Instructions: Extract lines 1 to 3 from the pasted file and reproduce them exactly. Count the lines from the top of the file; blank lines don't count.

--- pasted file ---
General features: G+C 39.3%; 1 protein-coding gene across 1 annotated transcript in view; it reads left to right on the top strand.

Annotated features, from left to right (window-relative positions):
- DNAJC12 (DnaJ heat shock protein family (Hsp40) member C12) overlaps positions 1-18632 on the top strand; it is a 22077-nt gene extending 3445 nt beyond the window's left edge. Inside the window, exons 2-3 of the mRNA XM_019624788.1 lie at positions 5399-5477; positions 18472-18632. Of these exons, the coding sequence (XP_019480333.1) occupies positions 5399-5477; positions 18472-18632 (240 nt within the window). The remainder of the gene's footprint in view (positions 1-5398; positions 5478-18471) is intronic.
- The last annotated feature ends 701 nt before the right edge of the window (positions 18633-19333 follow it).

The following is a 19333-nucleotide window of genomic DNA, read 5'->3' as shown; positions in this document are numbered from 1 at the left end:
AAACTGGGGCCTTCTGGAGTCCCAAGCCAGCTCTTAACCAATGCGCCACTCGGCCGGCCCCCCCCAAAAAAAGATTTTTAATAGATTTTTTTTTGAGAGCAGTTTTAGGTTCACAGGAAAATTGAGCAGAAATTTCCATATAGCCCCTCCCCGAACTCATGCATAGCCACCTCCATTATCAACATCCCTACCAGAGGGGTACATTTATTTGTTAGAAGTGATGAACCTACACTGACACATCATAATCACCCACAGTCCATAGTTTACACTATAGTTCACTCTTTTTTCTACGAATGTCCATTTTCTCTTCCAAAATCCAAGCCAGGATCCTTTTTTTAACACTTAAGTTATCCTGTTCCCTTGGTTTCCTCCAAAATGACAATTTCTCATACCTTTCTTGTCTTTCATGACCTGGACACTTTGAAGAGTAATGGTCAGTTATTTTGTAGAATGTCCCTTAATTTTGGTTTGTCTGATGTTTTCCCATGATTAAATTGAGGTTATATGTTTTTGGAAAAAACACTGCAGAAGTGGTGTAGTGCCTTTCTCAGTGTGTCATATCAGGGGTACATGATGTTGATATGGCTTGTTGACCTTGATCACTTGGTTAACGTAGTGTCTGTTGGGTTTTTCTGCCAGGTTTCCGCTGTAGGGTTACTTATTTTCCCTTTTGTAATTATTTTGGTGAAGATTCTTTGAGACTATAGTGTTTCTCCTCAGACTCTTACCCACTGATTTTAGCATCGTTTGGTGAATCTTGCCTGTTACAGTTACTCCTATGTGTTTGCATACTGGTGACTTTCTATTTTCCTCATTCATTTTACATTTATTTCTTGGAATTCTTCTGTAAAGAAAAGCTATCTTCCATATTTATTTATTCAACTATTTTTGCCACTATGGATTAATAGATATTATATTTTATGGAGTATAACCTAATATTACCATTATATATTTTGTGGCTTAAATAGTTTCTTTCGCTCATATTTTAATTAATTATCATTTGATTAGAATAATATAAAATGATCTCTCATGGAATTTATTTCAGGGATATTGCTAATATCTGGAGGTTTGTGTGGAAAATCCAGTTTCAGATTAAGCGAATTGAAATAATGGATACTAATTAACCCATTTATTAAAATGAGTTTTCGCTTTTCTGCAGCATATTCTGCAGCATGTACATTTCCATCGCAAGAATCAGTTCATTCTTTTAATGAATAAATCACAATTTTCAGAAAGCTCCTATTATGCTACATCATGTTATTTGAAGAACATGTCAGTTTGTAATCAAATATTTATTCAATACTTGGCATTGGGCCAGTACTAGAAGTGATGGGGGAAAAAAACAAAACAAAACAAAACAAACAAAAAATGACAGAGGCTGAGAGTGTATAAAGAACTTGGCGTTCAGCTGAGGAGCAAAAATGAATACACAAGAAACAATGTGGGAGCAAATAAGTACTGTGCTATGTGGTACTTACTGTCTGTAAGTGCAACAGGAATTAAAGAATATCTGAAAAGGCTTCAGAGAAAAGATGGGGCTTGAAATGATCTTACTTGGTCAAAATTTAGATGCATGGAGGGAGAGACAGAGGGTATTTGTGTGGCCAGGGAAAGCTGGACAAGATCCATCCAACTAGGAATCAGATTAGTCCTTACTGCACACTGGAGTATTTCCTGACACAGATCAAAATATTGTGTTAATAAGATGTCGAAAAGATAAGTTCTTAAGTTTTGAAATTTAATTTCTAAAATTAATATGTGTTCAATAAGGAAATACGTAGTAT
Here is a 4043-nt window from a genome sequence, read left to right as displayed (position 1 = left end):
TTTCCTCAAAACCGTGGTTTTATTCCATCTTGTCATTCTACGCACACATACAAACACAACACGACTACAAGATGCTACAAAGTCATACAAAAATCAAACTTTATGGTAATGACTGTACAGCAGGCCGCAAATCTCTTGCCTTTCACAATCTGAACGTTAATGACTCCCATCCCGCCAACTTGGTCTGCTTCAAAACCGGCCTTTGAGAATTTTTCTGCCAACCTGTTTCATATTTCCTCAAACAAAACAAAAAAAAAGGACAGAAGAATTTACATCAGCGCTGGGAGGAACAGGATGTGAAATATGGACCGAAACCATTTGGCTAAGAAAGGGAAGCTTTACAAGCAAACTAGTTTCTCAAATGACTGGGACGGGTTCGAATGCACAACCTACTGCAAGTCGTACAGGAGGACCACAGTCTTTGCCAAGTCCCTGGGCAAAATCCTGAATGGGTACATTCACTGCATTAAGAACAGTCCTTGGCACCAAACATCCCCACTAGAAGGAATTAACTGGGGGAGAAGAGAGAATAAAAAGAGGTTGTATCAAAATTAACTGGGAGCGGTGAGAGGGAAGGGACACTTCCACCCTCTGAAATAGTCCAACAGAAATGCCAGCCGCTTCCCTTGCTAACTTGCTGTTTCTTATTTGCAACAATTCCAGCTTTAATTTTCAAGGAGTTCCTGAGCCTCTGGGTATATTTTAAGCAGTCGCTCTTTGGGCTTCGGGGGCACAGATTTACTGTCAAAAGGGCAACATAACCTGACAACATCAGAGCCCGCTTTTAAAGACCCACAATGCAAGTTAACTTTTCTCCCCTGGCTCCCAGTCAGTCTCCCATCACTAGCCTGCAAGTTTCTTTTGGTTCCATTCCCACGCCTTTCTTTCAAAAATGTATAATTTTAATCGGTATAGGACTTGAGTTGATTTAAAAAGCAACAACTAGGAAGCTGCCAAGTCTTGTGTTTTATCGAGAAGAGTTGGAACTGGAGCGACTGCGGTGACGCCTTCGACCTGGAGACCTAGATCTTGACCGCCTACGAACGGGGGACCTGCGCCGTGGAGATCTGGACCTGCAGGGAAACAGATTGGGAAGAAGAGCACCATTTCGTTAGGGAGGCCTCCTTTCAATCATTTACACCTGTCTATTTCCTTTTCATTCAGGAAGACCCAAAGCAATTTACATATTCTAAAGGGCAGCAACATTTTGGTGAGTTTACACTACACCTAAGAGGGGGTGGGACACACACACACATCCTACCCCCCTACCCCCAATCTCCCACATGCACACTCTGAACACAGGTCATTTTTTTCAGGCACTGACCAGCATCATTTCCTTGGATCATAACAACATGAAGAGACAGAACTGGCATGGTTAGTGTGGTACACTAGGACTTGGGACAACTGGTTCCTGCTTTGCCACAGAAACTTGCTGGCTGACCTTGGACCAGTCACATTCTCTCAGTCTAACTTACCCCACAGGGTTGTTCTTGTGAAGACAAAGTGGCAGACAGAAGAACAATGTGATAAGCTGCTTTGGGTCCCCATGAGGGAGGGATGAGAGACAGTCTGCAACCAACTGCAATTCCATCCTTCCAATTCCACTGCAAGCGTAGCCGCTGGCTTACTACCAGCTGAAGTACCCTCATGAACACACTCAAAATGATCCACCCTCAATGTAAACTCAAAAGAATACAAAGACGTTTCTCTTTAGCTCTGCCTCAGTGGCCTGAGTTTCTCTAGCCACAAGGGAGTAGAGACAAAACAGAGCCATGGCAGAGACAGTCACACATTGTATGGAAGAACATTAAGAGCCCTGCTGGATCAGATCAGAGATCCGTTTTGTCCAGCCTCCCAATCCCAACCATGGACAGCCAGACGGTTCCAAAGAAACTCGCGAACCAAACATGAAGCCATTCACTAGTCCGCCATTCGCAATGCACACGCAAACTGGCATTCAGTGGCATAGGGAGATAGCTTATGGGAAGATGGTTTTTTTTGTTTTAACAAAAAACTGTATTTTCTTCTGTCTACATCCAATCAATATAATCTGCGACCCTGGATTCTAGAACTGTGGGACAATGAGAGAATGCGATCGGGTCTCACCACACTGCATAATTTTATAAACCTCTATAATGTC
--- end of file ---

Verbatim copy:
General features: G+C 39.3%; 1 protein-coding gene across 1 annotated transcript in view; it reads left to right on the top strand.

Annotated features, from left to right (window-relative positions):
- DNAJC12 (DnaJ heat shock protein family (Hsp40) member C12) overlaps positions 1-18632 on the top strand; it is a 22077-nt gene extending 3445 nt beyond the window's left edge. Inside the window, exons 2-3 of the mRNA XM_019624788.1 lie at positions 5399-5477; positions 18472-18632. Of these exons, the coding sequence (XP_019480333.1) occupies positions 5399-5477; positions 18472-18632 (240 nt within the window). The remainder of the gene's footprint in view (positions 1-5398; positions 5478-18471) is intronic.